We do not spend too much time in this forum discussing microeconomic issues. However, since we are in the middle of the second quarter earnings release season and the macro-economy is quiet at the moment, we thought it would be a good idea to turn our attention to earnings news. After all, it is profit generation that drives the stock price of any individual company. And, from that perspective, the market overall is driven by the fortunes of the corporations that trade within it. So, what have we seen so far this season and who are the major drivers?
To keep this simple and short, we will focus on domestic companies. Some of the major sectors that investors pay attention to are IT, finance, healthcare and, to a lesser extent, consumer stocks. Starting with tech, this sector was strong across the board for the most part. Facebook was an unequivocal “blowout” earnings release. Google was solid all around (revenue, margins, clicks, EPS) and Amazon was fine but not fantastic. Not everything in tech was perfect though, Juniper’s report was underwhelming, and Corning came in a bit light (pardon the pun). In healthcare, Amgen beat the analysts’ estimates and raised their forward guidance. Bristol Myers Squibb’s release was fine. Other releases in this sector were mixed. Finance continues to be impacted negatively by low interest rates. JP Morgan beat estimates on the basis of strong revenue from fixed income trading, but Bank of America’s profit fell 20% from a year earlier. In the consumer sector; CBS, Nike and Walt Disney all reported strong earnings. These sectors were fairly strong.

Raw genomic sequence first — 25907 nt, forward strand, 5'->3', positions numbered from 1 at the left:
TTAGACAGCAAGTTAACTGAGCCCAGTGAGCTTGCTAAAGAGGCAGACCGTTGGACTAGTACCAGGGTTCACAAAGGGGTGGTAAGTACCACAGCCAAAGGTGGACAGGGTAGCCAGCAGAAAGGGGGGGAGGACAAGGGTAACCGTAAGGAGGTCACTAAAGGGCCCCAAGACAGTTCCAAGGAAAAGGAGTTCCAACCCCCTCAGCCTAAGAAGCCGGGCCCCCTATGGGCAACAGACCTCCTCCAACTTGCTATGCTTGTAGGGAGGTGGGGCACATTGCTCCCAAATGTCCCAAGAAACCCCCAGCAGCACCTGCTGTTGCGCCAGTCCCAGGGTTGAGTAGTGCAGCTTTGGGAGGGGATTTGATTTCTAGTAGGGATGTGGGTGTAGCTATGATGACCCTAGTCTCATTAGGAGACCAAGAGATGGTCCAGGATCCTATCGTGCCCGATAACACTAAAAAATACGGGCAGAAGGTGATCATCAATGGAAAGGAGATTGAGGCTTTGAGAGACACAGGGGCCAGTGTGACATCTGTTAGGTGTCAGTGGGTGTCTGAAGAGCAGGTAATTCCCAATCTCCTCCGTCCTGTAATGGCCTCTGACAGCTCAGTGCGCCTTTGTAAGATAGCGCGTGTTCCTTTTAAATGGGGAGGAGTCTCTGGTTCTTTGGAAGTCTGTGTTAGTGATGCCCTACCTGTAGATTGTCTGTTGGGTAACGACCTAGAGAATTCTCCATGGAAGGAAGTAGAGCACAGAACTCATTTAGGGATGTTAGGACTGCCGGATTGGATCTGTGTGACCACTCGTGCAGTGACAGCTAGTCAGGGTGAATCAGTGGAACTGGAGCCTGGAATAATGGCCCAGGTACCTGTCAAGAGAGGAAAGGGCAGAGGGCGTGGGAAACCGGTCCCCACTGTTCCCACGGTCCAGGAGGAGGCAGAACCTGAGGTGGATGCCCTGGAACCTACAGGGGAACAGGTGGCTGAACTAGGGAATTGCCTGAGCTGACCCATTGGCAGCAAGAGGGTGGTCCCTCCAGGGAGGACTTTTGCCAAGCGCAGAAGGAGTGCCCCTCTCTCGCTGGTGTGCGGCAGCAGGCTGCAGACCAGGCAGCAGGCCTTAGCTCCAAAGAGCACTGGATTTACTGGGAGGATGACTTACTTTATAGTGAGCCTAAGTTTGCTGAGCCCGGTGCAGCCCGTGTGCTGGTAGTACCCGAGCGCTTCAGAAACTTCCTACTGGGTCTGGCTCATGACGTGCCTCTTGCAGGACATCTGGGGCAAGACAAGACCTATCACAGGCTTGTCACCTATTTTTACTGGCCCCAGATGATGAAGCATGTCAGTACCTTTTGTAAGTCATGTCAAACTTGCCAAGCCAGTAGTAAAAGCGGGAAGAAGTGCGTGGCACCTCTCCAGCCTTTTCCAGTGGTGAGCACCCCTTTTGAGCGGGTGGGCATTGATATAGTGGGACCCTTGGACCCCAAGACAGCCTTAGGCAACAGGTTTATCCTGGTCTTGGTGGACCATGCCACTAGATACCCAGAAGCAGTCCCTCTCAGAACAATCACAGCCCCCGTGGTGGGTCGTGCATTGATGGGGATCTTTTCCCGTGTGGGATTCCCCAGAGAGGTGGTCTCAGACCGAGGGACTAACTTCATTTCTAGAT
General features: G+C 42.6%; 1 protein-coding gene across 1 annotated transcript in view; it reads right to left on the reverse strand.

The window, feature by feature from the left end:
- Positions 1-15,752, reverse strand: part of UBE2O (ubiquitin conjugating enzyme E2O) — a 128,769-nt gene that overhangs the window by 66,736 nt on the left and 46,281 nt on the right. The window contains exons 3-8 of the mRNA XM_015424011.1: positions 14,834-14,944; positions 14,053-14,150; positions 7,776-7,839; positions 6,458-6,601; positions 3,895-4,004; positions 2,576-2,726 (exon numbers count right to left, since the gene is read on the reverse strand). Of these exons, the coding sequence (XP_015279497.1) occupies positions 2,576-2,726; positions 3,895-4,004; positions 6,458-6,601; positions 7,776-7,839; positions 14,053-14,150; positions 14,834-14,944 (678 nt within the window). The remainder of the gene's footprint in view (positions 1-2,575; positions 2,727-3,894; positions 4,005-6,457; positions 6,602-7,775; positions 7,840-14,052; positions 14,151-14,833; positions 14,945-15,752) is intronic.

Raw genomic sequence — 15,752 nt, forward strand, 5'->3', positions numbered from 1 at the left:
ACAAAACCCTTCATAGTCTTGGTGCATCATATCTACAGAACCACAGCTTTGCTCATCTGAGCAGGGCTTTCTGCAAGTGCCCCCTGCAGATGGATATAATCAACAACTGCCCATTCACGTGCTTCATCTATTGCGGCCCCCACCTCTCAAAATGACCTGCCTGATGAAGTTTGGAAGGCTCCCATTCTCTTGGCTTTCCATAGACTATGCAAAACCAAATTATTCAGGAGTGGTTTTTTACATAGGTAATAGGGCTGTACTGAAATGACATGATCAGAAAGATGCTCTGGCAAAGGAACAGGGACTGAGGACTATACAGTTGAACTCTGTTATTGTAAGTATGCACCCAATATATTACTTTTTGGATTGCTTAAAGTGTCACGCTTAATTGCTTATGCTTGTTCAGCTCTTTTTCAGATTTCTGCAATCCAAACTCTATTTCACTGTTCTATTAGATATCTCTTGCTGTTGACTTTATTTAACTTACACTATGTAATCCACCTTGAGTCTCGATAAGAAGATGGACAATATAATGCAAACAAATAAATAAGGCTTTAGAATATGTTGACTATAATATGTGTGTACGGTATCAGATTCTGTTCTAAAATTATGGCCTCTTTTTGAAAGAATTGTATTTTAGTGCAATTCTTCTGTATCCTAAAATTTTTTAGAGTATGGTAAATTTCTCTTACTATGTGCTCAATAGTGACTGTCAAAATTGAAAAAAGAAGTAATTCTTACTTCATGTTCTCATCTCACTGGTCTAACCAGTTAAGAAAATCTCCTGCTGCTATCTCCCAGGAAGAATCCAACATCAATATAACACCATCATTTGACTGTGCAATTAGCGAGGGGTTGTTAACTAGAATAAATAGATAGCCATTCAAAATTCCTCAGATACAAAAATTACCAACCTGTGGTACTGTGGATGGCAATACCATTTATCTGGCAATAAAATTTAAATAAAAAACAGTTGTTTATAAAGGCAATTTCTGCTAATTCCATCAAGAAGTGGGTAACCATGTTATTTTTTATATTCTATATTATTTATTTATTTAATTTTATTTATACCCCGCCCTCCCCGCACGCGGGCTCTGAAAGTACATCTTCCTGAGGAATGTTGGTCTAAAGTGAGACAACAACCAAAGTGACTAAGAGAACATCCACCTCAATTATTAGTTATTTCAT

Overall, so far this season, earnings releases have been strong enough to justify the current level of the market. There are many more companies releasing earnings next week including Archer Daniels Midland, Pfizer, Emerson Electric, Prudential and Kellogg. So far, so good, and next week should not change things too much.
Disclosures: This piece discusses general market activity, industry or sector trends, or other broad-based economic, market , or political conditions and should not be construed as research or investment advice. The opinions expressed are those of the author and do not necessarily represent the opinions of Enterprise Bank & Trust. Past performance is no guarantee of future performance. No diversification strategy can guarantee against loss.